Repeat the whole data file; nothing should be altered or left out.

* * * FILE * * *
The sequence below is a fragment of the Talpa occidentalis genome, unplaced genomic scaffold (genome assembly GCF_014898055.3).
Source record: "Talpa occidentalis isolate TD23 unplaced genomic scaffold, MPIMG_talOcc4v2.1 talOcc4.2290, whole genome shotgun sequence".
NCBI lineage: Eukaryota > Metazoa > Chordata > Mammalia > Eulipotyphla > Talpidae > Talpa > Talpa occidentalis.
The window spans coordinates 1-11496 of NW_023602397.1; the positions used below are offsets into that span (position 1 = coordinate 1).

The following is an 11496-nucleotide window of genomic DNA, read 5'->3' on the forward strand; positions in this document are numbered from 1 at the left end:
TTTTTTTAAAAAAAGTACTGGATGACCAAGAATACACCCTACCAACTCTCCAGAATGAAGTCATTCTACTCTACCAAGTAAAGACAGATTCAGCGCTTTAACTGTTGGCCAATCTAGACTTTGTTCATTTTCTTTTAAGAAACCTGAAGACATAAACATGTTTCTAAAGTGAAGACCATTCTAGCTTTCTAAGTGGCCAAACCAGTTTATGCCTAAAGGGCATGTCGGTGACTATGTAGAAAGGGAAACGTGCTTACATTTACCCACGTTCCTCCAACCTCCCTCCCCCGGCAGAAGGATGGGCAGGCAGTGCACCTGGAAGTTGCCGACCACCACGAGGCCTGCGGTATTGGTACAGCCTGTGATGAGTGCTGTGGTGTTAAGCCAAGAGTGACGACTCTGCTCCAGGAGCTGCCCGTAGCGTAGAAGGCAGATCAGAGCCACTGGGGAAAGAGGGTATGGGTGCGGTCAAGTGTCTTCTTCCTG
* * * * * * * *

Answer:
The sequence below is a fragment of the Talpa occidentalis genome, unplaced genomic scaffold (genome assembly GCF_014898055.3).
Source record: "Talpa occidentalis isolate TD23 unplaced genomic scaffold, MPIMG_talOcc4v2.1 talOcc4.2290, whole genome shotgun sequence".
NCBI lineage: Eukaryota > Metazoa > Chordata > Mammalia > Eulipotyphla > Talpidae > Talpa > Talpa occidentalis.
The window spans coordinates 1-11496 of NW_023602397.1; the positions used below are offsets into that span (position 1 = coordinate 1).

The following is an 11496-nucleotide window of genomic DNA, read 5'->3' on the forward strand; positions in this document are numbered from 1 at the left end:
TTTTTTTAAAAAAAGTACTGGATGACCAAGAATACACCCTACCAACTCTCCAGAATGAAGTCATTCTACTCTACCAAGTAAAGACAGATTCAGCGCTTTAACTGTTGGCCAATCTAGACTTTGTTCATTTTCTTTTAAGAAACCTGAAGACATAAACATGTTTCTAAAGTGAAGACCATTCTAGCTTTCTAAGTGGCCAAACCAGTTTATGCCTAAAGGGCATGTCGGTGACTATGTAGAAAGGGAAACGTGCTTACATTTACCCACGTTCCTCCAACCTCCCTCCCCCGGCAGAAGGATGGGCAGGCAGTGCACCTGGAAGTTGCCGACCACCACGAGGCCTGCGGTATTGGTACAGCCTGTGATGAGTGCTGTGGTGTTAAGCCAAGAGTGACGACTCTGCTCCAGGAGCTGCCCGTAGCGTAGAAGGCAGATCAGAGCCACTGGGGAAAGAGGGTATGGGTGCGGTCAAGTGTCTTCTTCCTG